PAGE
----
Seven men were gunned down in a Cancún residence Sunday as cartel-related homicides continue to shock the traditionally tourist-friendly city.
Municipal police responded to a shots-fired call at approximately 5 am near a residence located at Supermanzana 219, according to local reporting. Officers discovered five male murder victims outside and two more within the home.
Witnesses reportedly said at least three gunmen arrived in a Dodge Ram 2500, possibly followed by another vehicle. They opened fire on the five standing outside and then entered to kill the remaining two, according to Alberto Capella, the State Director of Public Security. Nearby home security cameras provided information on vehicle descriptions. Forensic investigators recovered at least 18 shell casings from .223, 7.62 mm, and 9 mm calibers. Witnesses reported hearing gunfire for 1 to 2 minutes.
During a press conference, Capella asked citizens for help in locating the suspects responsible for the attack and blamed a turf war between rival street-level gangs as the cause. Capella identified a suspect, “El Gomitas,” as the leader of the group responsible for the shooting. Capella said Cancún would be receiving reinforcements from federal police.
On January 7, nearby Playa Del Carmen suffered a homicide case involving seven victims after two men carrying rifles stormed a bar and began firing indiscriminately. Theories being examined by law enforcement suggests the attack was a pressure play on business owners to change the recipients of their protection money. Despite being known as a “safe” region, Cancún and its surrounding areas are suffering a spike in cartel violence as rival criminal organizations fight for control of the lucrative local drug market, sex trade, and trafficking routes provided by the nearby international shipping ports.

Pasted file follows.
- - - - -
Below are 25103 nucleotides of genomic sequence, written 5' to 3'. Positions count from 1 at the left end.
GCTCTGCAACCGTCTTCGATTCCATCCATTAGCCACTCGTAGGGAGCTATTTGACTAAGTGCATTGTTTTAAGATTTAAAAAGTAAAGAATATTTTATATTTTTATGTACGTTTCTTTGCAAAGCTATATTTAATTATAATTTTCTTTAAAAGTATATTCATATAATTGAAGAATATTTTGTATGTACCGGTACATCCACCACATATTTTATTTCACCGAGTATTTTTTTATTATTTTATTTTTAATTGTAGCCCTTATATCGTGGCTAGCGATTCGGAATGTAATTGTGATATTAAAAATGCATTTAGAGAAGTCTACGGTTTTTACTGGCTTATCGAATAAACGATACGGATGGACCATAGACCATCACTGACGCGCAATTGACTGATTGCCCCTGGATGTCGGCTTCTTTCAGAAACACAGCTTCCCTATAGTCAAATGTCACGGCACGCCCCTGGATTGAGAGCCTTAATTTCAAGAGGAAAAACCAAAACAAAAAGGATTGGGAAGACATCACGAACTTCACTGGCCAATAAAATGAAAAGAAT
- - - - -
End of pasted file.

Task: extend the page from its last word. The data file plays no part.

Statistics compiled by local media from law enforcement sources suggest Cancún already suffered 25 homicides in 2019. Breitbart News recently reported that in 2018, Cancún smashed its previous annual record for murders with at least 540—the previous mark was 227 in 2017.
Robert Arce is a retired Phoenix Police detective with extensive experience working Mexican organized crime and street gangs. Arce has worked in the Balkans, Iraq, Haiti, and recently completed a three-year assignment in Monterrey, Mexico, working out of the Consulate for the United States Department of State, International Narcotics and Law Enforcement Program, where he was the Regional Program Manager for Northeast Mexico (Coahuila, Tamaulipas, Nuevo Leon, Durango, San Luis Potosi, Zacatecas.) You can follow him on Twitter. He can be reached at firstname.lastname@example.org